The Hyundai Ioniq Elite electric vehicles have been given to the offices of Henry Puna, his deputy Mark Brown, health minister Rose Toki-Brown and prison services minister George Maggie.
Each car cost $60,000 to purchase, ship, register and clear through Customs. That price compares favourably with similar executive type vehicles and other full electric vehicles, according to financial secretary Garth Henderson.
The previous ministerial cars “are in good order”, Henderson said, and so were being reassigned to other public servants.
Opposition leader Tina Browne said the government had passed one of the secondhand vehicles to her. “I was made aware of this new vehicles during Parliament. Government has given their secondhand vehicle to me although under the Civil List, we have the same entitlement,” Browne said.
“The government must be thinking I should be happy that I moved up from a 15-year-old rundown Mustang to a secondhand car, while they receive their brand new electric cars.”
Henderson said government was starting to promote the use of electric vehicles because they were more environmentally-friendly, with fewer climate-change emissions, less air and noise pollution and reduced reliance on non-renewable energy sources.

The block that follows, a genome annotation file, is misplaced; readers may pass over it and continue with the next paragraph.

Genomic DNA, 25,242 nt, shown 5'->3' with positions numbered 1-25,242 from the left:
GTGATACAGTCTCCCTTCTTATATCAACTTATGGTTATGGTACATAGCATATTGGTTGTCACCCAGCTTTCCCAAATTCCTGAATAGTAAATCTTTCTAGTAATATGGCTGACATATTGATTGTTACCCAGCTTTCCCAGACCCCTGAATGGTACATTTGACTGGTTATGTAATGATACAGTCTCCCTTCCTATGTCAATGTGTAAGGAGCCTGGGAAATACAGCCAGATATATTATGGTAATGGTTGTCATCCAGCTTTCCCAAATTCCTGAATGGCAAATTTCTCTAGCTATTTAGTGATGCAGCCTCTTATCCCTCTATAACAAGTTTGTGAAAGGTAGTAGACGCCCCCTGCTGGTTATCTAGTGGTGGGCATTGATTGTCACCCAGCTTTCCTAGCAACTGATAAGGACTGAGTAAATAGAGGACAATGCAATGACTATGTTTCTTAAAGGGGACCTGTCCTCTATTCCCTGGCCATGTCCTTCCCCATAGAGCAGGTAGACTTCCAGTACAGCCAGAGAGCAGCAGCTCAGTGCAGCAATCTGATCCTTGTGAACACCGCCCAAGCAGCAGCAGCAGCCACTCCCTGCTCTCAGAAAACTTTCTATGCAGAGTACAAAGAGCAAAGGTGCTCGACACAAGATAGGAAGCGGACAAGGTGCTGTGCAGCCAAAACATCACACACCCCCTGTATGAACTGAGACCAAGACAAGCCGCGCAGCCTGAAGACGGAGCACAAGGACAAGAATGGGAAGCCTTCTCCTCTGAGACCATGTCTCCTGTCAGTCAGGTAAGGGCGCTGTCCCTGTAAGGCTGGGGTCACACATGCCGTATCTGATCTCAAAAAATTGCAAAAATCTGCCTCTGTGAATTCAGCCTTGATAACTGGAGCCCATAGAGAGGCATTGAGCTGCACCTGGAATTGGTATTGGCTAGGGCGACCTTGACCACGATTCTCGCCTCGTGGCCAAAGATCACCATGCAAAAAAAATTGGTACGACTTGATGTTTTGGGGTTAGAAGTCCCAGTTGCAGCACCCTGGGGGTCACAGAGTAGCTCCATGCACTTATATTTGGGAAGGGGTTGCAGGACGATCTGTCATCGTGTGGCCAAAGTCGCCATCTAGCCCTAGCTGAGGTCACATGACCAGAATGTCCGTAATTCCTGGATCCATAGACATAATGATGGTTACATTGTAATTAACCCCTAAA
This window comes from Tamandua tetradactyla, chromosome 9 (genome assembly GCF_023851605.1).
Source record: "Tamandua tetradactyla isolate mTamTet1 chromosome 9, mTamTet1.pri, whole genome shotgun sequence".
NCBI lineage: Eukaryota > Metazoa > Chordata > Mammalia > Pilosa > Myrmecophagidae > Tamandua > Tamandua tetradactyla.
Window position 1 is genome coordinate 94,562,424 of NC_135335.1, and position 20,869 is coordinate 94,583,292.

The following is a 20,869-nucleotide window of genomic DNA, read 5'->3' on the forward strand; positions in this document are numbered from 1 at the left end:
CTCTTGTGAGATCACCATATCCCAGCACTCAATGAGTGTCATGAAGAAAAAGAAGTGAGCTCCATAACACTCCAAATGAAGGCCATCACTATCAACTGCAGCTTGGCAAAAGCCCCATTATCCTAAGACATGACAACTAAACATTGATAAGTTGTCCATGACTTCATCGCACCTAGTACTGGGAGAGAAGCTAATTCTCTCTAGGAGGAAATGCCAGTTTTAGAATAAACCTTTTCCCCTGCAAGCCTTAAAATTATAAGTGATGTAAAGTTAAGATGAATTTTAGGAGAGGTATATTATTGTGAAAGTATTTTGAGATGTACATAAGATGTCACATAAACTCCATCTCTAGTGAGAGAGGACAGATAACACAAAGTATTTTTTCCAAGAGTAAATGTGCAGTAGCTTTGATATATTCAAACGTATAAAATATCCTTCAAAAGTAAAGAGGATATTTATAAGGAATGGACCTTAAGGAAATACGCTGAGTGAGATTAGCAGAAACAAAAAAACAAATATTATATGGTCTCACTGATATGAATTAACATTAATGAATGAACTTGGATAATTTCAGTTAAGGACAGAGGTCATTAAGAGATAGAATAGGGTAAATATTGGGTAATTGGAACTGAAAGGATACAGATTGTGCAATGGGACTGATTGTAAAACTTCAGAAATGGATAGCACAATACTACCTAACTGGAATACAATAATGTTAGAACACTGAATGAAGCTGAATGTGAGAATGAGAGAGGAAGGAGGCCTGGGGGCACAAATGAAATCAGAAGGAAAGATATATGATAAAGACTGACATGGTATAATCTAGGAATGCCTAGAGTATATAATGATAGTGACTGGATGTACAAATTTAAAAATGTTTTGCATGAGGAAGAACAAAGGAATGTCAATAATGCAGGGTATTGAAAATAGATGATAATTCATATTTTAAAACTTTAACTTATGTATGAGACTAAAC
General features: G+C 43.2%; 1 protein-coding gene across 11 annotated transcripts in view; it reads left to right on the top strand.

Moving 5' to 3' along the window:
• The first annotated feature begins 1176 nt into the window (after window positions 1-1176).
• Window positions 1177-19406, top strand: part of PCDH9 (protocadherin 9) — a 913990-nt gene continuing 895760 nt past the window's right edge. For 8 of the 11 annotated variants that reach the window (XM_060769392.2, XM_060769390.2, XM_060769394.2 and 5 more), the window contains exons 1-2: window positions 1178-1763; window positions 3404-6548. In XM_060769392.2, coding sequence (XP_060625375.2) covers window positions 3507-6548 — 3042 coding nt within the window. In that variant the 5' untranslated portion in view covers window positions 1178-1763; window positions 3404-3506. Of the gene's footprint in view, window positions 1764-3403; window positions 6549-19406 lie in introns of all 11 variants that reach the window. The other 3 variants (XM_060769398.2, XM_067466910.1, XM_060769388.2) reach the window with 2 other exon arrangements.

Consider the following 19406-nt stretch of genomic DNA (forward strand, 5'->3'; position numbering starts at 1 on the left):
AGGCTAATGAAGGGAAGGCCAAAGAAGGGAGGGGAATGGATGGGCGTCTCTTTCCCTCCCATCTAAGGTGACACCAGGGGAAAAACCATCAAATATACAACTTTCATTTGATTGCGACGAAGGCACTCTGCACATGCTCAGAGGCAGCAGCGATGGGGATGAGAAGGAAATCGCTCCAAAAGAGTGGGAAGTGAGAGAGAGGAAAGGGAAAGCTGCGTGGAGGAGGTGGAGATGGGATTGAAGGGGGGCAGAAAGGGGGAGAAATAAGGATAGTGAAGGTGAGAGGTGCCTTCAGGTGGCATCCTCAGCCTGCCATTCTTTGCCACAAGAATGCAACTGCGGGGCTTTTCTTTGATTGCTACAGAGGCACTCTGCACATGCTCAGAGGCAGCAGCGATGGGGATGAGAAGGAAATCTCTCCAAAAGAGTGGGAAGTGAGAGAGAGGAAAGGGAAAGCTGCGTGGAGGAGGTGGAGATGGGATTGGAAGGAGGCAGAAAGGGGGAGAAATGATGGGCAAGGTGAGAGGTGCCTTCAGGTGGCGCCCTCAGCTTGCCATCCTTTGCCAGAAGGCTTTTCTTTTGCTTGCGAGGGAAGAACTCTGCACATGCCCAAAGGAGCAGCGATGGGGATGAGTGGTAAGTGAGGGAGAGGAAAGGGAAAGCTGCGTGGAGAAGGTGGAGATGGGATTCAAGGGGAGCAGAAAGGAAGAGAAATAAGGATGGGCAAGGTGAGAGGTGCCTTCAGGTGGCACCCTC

“The pace of transition will be determined by vehicles’ prices and suitability, availability of charging infrastructure, post-sales service and spare parts,” he said.
They were also considering tax incentives, subsidies, public charging stations and import tax exemptions for electric and hybrid vehicles.
Henderson said there was a reluctance by vehicle manufacturers to provide electric vehicles to a small market without existing post sales services or electric vehicle expertise, but Hyundai, working with Pickering Motors, were able to “step up to the plate and deliver”.
“Good to see a local business willing to step into a new technology space.”